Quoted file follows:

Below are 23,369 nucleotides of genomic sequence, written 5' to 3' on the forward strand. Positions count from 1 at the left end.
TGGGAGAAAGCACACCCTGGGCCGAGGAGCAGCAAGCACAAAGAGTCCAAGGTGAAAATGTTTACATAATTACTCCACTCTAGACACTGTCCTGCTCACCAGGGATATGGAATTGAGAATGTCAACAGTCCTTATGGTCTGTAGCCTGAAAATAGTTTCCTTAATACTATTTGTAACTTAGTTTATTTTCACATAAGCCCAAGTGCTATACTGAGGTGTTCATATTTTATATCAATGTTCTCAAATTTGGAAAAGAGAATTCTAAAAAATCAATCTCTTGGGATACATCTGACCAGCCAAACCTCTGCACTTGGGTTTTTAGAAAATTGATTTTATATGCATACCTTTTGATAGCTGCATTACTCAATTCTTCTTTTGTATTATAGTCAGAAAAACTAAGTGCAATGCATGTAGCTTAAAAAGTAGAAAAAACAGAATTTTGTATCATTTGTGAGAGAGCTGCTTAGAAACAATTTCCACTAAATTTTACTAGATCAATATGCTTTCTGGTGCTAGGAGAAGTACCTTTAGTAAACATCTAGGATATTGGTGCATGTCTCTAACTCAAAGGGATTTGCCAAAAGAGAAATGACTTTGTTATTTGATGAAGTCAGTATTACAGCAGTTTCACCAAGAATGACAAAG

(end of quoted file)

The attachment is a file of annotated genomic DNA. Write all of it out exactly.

Below are 23,369 nucleotides of genomic sequence, written 5' to 3' on the forward strand. Positions count from 1 at the left end.
TGGGAGAAAGCACACCCTGGGCCGAGGAGCAGCAAGCACAAAGAGTCCAAGGTGAAAATGTTTACATAATTACTCCACTCTAGACACTGTCCTGCTCACCAGGGATATGGAATTGAGAATGTCAACAGTCCTTATGGTCTGTAGCCTGAAAATAGTTTCCTTAATACTATTTGTAACTTAGTTTATTTTCACATAAGCCCAAGTGCTATACTGAGGTGTTCATATTTTATATCAATGTTCTCAAATTTGGAAAAGAGAATTCTAAAAAATCAATCTCTTGGGATACATCTGACCAGCCAAACCTCTGCACTTGGGTTTTTAGAAAATTGATTTTATATGCATACCTTTTGATAGCTGCATTACTCAATTCTTCTTTTGTATTATAGTCAGAAAAACTAAGTGCAATGCATGTAGCTTAAAAAGTAGAAAAAACAGAATTTTGTATCATTTGTGAGAGAGCTGCTTAGAAACAATTTCCACTAAATTTTACTAGATCAATATGCTTTCTGGTGCTAGGAGAAGTACCTTTAGTAAACATCTAGGATATTGGTGCATGTCTCTAACTCAAAGGGATTTGCCAAAAGAGAAATGACTTTGTTATTTGATGAAGTCAGTATTACAGCAGTTTCACCAAGAATGACAAAG